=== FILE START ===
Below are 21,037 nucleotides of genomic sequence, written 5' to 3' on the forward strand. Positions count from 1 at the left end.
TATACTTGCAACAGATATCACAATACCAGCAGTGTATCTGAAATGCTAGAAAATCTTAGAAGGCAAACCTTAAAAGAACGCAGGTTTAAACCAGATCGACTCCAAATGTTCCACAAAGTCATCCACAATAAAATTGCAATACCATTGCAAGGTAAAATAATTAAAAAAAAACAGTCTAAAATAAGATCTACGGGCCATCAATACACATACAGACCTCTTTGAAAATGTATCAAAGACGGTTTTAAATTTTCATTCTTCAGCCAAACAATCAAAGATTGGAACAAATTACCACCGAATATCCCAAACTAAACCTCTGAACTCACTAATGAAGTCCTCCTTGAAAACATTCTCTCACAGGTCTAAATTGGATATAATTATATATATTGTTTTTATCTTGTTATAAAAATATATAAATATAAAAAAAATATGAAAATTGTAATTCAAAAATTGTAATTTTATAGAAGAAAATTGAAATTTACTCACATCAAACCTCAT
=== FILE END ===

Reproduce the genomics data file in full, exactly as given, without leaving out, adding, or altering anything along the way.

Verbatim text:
Below are 21,037 nucleotides of genomic sequence, written 5' to 3' on the forward strand. Positions count from 1 at the left end.
TATACTTGCAACAGATATCACAATACCAGCAGTGTATCTGAAATGCTAGAAAATCTTAGAAGGCAAACCTTAAAAGAACGCAGGTTTAAACCAGATCGACTCCAAATGTTCCACAAAGTCATCCACAATAAAATTGCAATACCATTGCAAGGTAAAATAATTAAAAAAAAACAGTCTAAAATAAGATCTACGGGCCATCAATACACATACAGACCTCTTTGAAAATGTATCAAAGACGGTTTTAAATTTTCATTCTTCAGCCAAACAATCAAAGATTGGAACAAATTACCACCGAATATCCCAAACTAAACCTCTGAACTCACTAATGAAGTCCTCCTTGAAAACATTCTCTCACAGGTCTAAATTGGATATAATTATATATATTGTTTTTATCTTGTTATAAAAATATATAAATATAAAAAAAATATGAAAATTGTAATTCAAAAATTGTAATTTTATAGAAGAAAATTGAAATTTACTCACATCAAACCTCAT